God is infinite. Time for Him does not have the meaning it has for us, because God does not live within our timeline. God exists outside of time because He has no beginning and no end. For God, everything essentially happens simultaneously because He is looking at our timeline from without. He can see every point on that timeline simultaneously, every event at once. Because of this, God knows everything that has ever happened and everything that WILL ever happen, but this knowledge of course does not affect our free will, nor does it make our choices any less "ours".

[/quote]

I agree. But, if we leave it there, we have offered a compatibilist argument: that free will is compatible with determinism. To go further, we must understand how God can create me, and not necessitate all my actions (which He foresees). Perhaps this is just a mystery. Or perhaps -- and this is my opinion -- God is capable of limiting His own foresight, within the bounds of providence. But we can't just leave it at compatibilism. Can we?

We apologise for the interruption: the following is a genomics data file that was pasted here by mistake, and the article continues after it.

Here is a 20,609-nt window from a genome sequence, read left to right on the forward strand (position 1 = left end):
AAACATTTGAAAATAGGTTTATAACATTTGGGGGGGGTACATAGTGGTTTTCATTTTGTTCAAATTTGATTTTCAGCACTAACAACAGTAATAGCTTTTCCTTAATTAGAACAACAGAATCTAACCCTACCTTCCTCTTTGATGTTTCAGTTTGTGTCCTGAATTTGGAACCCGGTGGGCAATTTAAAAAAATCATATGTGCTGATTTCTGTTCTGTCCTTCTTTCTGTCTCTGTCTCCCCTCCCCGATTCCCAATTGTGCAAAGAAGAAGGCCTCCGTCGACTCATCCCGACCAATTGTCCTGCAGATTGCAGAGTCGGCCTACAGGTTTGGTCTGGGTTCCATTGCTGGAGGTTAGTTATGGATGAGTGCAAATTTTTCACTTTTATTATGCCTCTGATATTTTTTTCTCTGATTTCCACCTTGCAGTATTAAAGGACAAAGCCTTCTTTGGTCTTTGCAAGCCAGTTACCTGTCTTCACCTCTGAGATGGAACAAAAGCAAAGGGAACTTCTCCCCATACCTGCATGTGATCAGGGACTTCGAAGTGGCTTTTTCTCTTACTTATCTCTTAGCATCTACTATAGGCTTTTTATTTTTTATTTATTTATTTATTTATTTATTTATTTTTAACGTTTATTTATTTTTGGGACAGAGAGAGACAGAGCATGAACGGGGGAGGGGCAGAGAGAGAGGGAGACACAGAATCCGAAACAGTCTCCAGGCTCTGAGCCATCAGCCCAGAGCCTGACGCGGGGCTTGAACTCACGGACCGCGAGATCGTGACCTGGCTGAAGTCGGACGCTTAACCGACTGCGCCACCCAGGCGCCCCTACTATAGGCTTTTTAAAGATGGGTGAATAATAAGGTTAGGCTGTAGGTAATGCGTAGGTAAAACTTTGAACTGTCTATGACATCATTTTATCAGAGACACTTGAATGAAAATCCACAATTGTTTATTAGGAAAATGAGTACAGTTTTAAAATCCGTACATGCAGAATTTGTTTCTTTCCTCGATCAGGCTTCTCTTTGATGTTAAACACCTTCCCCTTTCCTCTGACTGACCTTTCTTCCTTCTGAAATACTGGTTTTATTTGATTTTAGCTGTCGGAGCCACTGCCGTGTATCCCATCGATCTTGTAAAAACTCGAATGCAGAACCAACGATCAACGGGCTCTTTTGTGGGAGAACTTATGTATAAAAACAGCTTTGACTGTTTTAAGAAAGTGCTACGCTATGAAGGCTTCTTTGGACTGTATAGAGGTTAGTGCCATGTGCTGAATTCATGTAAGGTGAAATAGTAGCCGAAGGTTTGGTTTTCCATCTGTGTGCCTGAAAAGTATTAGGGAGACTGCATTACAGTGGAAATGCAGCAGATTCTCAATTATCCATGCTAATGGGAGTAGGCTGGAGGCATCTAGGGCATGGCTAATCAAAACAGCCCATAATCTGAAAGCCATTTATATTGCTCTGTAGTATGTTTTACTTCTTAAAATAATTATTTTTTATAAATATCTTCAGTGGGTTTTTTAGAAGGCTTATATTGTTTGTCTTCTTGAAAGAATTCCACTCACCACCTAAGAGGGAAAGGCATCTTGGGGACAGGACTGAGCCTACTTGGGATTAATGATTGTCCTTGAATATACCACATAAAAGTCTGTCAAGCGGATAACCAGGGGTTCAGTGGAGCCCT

[quote="fhansen, post:4, topic:207473"]
And does foreknowledge alter anything? Even though God knew that Peter would freely choose to murder Sally, His creation of Peter still didn’t determine Peter’s choice.

[/quote]

But suppose I created an intelligent, sentient bomb. Given certain facts about its creation, I knew that it would explode a city. Aren't I morally responsible?

Then again, I'm not sure this is a problem, because God might have a more privileged view on the large-scale effects of city bombings than I do. Given my limited knowledge, it is wrong for me to kill. But God doesn't have limited knowledge.

(Still, this line of thought isn't exactly comforting...). :o

[quote="rvilbig, post:7, topic:207473"]
Perhaps Augustine would say today that "compatibilism" is the worldview of a weak individual, who feels bound by a causally closed event history (a worldview inconsistent with the known facts of the laws of the universe), while choice is the worldview of a strong individual, who knows that only God has foreknowledge of his/her actions.

[/quote]

I like this, because it reminds me of Kierkegaard. But it does seem to have more than a minor nod to mystery. Which seems to me a good or a bad thing, depending on my mood. :)

[quote="awatkins69, post:5, topic:207473"]